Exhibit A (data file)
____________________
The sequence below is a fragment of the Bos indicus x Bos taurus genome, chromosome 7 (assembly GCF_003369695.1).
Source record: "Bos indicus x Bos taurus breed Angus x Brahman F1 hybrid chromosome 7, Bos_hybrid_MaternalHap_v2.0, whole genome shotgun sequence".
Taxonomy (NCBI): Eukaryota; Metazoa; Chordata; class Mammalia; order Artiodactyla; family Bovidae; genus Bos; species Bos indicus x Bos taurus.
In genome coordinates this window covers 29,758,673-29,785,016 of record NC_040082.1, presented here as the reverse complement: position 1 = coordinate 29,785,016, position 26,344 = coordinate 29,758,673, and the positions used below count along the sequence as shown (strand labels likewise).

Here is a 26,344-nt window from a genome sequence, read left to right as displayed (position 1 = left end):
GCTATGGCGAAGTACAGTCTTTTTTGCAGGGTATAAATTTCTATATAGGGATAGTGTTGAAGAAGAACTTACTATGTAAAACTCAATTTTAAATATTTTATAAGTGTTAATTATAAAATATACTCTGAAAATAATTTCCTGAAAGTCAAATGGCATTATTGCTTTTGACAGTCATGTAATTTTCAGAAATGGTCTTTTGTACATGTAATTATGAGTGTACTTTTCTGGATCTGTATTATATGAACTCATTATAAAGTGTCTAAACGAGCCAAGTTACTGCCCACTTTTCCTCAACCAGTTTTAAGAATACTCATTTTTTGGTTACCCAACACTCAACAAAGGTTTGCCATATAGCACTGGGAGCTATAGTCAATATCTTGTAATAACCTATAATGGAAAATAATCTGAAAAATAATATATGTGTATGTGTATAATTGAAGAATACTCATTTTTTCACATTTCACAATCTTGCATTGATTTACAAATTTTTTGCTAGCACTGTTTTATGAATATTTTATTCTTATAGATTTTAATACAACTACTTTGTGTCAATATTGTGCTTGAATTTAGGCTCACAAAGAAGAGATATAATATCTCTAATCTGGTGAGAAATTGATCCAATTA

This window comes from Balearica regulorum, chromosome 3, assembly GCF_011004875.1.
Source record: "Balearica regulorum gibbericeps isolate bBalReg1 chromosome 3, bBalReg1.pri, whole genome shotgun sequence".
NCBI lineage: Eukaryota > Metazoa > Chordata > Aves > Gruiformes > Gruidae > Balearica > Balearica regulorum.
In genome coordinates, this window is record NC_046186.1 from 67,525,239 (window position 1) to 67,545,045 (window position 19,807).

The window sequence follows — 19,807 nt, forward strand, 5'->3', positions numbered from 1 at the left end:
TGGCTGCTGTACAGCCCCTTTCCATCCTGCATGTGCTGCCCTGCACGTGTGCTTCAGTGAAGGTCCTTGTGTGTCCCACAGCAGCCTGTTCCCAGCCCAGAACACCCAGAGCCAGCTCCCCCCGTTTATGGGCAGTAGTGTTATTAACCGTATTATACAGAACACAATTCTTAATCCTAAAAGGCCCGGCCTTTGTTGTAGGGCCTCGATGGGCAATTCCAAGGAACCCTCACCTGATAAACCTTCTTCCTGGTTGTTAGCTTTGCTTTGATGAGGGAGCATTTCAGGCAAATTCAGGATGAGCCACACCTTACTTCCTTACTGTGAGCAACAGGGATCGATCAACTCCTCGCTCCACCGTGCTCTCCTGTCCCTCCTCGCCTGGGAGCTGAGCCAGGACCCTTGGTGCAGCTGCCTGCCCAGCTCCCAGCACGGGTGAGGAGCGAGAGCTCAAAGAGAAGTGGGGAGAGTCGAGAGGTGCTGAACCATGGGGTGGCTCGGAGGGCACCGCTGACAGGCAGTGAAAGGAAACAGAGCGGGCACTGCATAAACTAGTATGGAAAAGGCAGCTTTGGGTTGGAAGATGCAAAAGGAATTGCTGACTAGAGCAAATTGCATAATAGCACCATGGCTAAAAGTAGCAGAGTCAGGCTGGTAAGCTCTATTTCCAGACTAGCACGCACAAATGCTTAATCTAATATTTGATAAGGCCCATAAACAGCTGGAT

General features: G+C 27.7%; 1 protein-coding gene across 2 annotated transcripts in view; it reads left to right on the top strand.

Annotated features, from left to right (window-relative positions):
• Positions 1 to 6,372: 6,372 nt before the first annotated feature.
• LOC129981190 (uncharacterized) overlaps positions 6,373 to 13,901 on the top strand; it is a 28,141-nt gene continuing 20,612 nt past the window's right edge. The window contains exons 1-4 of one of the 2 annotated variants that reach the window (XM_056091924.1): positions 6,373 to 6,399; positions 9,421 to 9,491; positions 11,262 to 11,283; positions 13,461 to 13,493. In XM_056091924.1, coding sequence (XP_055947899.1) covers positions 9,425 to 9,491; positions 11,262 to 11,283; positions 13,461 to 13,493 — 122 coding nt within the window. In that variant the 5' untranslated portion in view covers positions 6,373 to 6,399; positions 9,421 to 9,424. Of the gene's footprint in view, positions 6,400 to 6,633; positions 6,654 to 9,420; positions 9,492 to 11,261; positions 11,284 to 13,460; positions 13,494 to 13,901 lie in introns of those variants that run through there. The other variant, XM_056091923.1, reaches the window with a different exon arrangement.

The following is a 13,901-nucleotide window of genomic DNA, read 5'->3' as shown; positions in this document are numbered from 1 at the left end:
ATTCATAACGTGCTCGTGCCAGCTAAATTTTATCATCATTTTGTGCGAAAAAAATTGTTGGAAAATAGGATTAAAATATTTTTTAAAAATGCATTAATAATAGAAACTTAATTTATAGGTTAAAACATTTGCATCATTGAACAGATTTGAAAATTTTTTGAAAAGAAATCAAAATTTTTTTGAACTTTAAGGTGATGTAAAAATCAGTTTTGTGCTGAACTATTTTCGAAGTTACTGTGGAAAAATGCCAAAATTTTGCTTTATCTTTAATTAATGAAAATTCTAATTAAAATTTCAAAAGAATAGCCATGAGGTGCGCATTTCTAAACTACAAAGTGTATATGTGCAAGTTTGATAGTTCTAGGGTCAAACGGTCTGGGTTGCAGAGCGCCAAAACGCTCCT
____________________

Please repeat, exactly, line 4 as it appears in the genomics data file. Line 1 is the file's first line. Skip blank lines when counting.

In genome coordinates this window covers 29,758,673-29,785,016 of record NC_040082.1, presented here as the reverse complement: position 1 = coordinate 29,785,016, position 26,344 = coordinate 29,758,673, and the positions used below count along the sequence as shown (strand labels likewise).